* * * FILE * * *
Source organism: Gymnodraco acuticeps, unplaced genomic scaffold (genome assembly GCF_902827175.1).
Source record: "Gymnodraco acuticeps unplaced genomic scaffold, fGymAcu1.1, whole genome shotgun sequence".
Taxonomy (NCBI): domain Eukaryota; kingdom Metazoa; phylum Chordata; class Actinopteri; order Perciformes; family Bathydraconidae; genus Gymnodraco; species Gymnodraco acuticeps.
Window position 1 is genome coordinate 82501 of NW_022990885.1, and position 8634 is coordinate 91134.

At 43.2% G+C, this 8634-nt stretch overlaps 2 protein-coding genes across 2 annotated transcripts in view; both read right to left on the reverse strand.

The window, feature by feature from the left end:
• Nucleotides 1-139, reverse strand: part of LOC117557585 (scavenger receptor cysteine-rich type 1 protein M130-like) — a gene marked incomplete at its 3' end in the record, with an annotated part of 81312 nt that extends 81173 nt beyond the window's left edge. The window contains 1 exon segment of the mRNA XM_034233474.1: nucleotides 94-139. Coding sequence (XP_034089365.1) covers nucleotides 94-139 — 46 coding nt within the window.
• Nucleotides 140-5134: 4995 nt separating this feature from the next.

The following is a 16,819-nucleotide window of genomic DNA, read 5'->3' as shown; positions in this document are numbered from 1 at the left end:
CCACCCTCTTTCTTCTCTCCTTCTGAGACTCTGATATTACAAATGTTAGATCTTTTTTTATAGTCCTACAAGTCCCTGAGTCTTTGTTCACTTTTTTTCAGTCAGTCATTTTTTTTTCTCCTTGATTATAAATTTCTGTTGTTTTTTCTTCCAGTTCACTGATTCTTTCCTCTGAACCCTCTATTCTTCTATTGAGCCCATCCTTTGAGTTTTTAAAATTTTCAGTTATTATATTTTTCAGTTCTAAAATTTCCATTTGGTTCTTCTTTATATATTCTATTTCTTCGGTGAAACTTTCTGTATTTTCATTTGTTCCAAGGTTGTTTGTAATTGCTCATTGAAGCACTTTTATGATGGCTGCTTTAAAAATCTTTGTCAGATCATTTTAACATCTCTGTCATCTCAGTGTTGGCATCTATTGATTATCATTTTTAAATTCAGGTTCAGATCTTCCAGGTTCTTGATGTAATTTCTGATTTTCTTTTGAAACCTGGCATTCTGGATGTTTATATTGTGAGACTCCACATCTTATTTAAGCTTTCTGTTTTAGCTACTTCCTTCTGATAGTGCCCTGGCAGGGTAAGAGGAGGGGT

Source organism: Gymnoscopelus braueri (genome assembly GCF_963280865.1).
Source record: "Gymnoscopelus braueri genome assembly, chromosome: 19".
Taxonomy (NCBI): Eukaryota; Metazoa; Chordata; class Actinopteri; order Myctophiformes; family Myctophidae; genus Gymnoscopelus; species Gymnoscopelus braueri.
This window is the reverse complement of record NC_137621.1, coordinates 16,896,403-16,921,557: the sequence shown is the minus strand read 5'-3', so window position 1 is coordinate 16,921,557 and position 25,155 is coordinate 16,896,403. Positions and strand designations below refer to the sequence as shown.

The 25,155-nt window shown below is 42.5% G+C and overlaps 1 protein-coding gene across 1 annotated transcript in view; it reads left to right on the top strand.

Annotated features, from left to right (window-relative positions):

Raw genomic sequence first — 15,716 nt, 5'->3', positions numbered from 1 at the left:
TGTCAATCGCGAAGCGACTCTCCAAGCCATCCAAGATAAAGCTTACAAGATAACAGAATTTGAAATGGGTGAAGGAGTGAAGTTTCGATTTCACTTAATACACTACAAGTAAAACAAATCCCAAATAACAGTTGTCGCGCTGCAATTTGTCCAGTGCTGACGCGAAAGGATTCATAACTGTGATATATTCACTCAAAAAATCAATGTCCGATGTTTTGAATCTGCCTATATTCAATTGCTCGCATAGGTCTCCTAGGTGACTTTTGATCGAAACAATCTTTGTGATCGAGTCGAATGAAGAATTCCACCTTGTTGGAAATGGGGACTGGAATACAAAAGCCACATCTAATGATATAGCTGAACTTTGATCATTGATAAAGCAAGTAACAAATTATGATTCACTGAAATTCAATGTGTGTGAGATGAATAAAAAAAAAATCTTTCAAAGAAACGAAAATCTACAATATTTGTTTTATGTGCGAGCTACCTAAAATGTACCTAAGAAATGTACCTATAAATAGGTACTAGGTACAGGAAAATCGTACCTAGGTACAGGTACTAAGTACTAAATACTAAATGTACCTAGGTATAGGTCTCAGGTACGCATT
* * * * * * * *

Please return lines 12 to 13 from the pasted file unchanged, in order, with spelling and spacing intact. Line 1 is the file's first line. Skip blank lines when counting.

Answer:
Source record: "Gymnoscopelus braueri genome assembly, chromosome: 19".
Taxonomy (NCBI): Eukaryota; Metazoa; Chordata; class Actinopteri; order Myctophiformes; family Myctophidae; genus Gymnoscopelus; species Gymnoscopelus braueri.